Villa Chigi is today known as Villa Farnesina. It was built between 1506 and 1510 for Agostino Chigi, one of the leading Romans of his time. He was a banker from Siena who came to Rome at the end of the 15th century, and through his political ability, obtained extraordinary power:
he became financier to both Alexander VI and his son, Cesare Borgia, and later to their arch enemy Pope Julius II.
In 1492, he bought a block of land, situated in Via della Lungara and backing onto the Tiber, from the Farnese family. He then commissioned Baldassare Peruzzi to create a place of both meditation and banquets, a place to lavish delights on the mind and the body, a request consistent with Renaissance ideals.
The architect designed a building simple in form but whose decoration would create continuity between the building's interior and its surroundings. Raphael and Sebastiano del Piombo, as well as Peruzzi himself, worked on the decoration.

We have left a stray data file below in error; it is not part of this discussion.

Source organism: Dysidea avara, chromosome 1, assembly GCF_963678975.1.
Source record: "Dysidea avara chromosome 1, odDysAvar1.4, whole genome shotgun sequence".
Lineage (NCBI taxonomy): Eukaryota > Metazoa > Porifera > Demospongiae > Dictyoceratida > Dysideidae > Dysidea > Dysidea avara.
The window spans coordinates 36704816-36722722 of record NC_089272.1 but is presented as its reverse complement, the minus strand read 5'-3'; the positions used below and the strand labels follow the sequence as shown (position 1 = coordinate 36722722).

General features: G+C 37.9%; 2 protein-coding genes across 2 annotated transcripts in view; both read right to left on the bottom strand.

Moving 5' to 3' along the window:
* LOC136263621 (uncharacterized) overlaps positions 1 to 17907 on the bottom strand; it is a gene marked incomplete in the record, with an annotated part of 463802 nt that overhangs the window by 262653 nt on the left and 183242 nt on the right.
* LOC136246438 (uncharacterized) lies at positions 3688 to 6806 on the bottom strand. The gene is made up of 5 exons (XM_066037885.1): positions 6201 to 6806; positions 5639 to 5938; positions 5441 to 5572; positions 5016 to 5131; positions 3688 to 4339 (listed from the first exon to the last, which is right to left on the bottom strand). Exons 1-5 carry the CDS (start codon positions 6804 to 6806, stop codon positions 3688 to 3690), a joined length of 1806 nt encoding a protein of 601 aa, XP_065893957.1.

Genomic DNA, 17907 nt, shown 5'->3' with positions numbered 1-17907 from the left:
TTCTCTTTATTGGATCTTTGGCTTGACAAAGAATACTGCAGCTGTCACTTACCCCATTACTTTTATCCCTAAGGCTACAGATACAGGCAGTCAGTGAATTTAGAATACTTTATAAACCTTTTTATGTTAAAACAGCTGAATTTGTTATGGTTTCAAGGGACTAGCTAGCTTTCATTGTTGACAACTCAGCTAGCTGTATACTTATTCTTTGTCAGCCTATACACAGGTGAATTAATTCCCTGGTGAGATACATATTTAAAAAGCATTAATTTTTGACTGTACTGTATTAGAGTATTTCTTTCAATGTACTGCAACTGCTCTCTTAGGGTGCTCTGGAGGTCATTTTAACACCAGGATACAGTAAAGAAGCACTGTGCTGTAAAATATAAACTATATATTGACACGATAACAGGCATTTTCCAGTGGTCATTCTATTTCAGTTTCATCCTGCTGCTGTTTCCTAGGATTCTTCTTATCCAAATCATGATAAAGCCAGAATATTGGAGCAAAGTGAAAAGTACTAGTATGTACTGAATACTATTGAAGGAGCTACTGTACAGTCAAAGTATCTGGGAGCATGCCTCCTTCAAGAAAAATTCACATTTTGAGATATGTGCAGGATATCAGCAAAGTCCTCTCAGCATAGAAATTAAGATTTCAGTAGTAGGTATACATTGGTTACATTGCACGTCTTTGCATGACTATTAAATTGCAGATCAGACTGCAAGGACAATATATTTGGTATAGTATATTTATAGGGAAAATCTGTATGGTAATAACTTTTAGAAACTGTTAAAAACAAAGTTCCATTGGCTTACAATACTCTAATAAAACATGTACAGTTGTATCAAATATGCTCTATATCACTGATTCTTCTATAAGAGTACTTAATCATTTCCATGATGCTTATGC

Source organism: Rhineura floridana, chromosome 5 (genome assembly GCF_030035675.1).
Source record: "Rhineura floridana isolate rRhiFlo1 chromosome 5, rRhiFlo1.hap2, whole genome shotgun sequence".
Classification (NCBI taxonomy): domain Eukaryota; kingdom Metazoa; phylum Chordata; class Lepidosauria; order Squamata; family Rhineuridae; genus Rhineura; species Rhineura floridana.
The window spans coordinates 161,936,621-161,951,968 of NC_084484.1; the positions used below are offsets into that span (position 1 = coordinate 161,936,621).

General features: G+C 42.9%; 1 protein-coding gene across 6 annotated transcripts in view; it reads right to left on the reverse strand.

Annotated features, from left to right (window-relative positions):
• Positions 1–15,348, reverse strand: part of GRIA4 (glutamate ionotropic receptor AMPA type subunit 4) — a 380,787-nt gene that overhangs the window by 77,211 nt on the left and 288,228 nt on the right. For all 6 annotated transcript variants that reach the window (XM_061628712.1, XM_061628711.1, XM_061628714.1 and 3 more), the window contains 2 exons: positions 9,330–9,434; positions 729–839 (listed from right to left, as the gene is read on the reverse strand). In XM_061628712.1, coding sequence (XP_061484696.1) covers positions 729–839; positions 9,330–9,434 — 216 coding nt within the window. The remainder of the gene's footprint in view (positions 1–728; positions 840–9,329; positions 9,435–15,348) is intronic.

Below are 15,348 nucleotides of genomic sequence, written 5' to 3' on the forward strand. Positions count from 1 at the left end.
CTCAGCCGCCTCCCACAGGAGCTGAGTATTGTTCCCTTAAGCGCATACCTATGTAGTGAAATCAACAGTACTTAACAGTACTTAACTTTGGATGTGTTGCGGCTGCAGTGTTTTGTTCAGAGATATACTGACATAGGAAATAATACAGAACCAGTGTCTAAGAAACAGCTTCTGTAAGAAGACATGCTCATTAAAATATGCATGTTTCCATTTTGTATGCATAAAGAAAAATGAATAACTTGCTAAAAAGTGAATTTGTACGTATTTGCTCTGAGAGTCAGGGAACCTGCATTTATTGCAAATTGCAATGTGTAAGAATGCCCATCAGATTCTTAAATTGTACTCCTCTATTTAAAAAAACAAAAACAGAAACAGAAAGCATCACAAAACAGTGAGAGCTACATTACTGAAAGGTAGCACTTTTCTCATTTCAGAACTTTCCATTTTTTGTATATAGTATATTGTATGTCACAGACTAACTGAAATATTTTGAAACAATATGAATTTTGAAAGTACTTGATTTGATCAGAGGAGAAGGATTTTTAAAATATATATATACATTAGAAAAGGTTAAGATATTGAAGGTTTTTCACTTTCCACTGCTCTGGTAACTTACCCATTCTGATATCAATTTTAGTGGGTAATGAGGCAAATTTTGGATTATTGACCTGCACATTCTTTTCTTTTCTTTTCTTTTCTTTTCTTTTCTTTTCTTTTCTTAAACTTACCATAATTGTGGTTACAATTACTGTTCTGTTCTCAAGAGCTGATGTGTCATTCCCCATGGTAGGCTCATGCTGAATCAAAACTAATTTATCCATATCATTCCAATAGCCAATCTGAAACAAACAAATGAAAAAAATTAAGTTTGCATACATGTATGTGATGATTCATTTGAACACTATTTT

This villa with its wonderfully harmonious, and classically-inspired proportions, inevitably became the archetype for all subsequent Renaissance villas.
There was a beautiful loggia, perhaps Raphael's design, overlooking the river but this was destroyed when the modern banks of the Tiber were constructed. The loggia was the scene of sumptuous banquets offered by Prince Chigi to the VIPs of those extraordinary years.
The magnificent residence itself was allowed to fall into ruins by the Prince's heirs.
It then passed into the hands of the Farnese family, later to the Bourbon of Naples and in 1861 to the Spanish Ambassador. Today it is owned by the Italian State.